If you’ve followed the things that I’ve written around the Internet over the past year or so, then you’ll know that I have a vested, strong interest in the ecosphere of investments. I’m a big believer in financing the person and not the project, relying on hefty doses of research, understanding and “gut instinct” to tell me whether or not something is going to succeed.
So imagine my surprise when I heard about Right Side Capital Management, and its statement of “we don’t think it’s necessary to meet the founders”. Mind? Blown.
But Managing Director Kevin Dick tells me that from RSCM’s perspective, it not only makes sense to rely on math rather than instincts, but also that the time is right to look outside the Valley.
“There’s a lot of money chasing around a lot of deals. If you’re an investor and you’re looking to not pay high prices, looking outside Silicon Valley makes a lot of sense.”
Dick’s assertion lines up with the conventional wisdom that startups in the Valley are simply more expensive than ones elsewhere in the country. “An engineer, even with equity, will cost you $100,000 per year in the Valley.” So the idea is to look outside of the bay to find more typical investments, rather than trying to predict the future of what will be hot 4 years from now, as that’s a Valley specialty.
RSCM isn’t looking for $500 million exits. In fact, it’s quite happy to get numerous, smaller deals with the same methodology that we’re seeing come from some accelerators. But what’s interesting about how the process happens with the group is that it starts via an automated valuation.
RSCM first came onto my radar about a year ago, but I hadn’t really given much thought to them other than an “huh, that’s interesting” in the time that has passed. However, I saw the name pop up again as one of the investors in the recent $24 million raise by TechStars, and then an email from Dick hit my inbox.
He explains the process by talking numbers, stating that there are between 10,000 and 20,000 startups that are funded by Angels each year. As a simple matter of manpower, it’s nearly impossible for each of these startups to get a hands-on look from a person, and so RSCM set up a software that handles much of the heavy lifting.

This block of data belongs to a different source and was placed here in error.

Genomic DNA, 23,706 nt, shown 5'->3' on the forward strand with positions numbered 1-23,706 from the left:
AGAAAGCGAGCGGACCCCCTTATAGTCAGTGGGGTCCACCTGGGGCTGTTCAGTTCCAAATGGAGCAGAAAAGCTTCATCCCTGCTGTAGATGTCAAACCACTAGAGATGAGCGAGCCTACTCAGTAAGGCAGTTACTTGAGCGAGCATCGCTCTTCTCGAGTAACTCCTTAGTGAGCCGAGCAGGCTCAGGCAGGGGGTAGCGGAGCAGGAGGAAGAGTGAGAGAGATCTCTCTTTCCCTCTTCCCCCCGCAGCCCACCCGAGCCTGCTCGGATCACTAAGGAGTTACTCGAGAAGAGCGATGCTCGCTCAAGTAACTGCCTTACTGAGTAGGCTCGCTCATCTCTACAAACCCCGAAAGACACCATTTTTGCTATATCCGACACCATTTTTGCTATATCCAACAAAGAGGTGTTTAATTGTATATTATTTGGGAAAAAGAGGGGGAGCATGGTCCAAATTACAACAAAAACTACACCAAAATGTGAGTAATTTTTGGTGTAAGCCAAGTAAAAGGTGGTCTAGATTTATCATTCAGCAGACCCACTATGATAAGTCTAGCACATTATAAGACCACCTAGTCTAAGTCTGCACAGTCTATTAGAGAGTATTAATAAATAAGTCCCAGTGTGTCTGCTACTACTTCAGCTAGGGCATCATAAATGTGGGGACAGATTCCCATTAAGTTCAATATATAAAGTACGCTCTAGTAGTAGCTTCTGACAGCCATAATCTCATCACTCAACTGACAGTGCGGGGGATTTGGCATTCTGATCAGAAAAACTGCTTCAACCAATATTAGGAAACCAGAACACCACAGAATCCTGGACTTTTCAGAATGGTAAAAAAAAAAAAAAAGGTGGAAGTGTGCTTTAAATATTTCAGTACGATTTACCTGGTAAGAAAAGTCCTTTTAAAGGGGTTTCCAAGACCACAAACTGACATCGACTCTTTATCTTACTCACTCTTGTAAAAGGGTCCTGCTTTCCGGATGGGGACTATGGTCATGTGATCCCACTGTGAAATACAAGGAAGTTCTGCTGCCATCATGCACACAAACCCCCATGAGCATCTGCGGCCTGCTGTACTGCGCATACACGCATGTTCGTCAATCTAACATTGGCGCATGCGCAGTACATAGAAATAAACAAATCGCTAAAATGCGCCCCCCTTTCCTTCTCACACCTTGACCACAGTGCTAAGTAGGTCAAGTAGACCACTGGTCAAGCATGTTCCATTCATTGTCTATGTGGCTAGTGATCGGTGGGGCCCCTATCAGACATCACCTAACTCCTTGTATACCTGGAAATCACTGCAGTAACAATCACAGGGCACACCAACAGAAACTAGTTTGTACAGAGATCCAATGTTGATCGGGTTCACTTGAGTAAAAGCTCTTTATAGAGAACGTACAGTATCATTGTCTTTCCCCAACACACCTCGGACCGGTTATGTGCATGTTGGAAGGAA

“There’s an amazing amount of research that backs up the idea that people are really bad at interviewing other people.”
So to get started with RSCM, you download a couple of PDF forms, 1 for each founder and 1 for the company itself. Fill them in with demographic and company information and then you submit the forms to the site. With questions that cover experience, education, present funding and a myriad of other topics, it appears that each question is given a certain weight which can then translate to a dollar amount when equated to the present market for businesses that match up to specific terms.
The results? Honestly, rather impressive. Inserting 1 of each form for a half-real startup that I have in mind, RSCM’s algorithm returned a responsible, reasonable valuation and then a figure of how much funding would be prudent against that value. Granted, the idea that I submitted wasn’t for the next big thing, but it was a viable idea (in fact, already proven) and the valuation that was given was within responsible figures for an investment house that is looking to keep its risks lower.
That’s not the whole of the process, mind you. The website specifically states that there are some “next steps” that would need to be required, including looking at a business plan and then having a human judge the viability of the startup. But the algorithm isn’t meant to solve all the problems, it’s only meant to help separate the wheat from the chaff, and it appears to do that very well.
What we’re looking at here is certainly not a new idea. In fact, it’s a bit Hollywood-famous at the moment as we look at the story behind Moneyball. Dick addresses this specifically in a recent blog post, and how it coincides with the methods of RSCM:
“Despite the difficulty of constructing a founder rating algorithm, we can follow the general prescription of trying to find bargains. Don’t invest in “pedigreed” founders, with startups in hot sectors, that have lots of “social proof”, located in the Bay Area. Everyone wants to invest in those companies.”
But Dick says that, like all good projects, this one varies a bit from how it was intended. In fact, the idea of the algorithm is not how things started. “We followed the evidence. We could have just as easily come to the conclusion that VCs and Angels were doing everything right. We definitely didn’t approach it this way from the get go.”
And so the question that must be asked is whether it’s effective in the real world. We’ll know, soon. Dick tells me that the firm is looking to make its first investments by 2012. Give us your thoughts. Is an algorithm capable of outweighing the gut instinct of the top investors, or is this simply a necessary step to solving the idea that Silicon Valley is its own worst problem?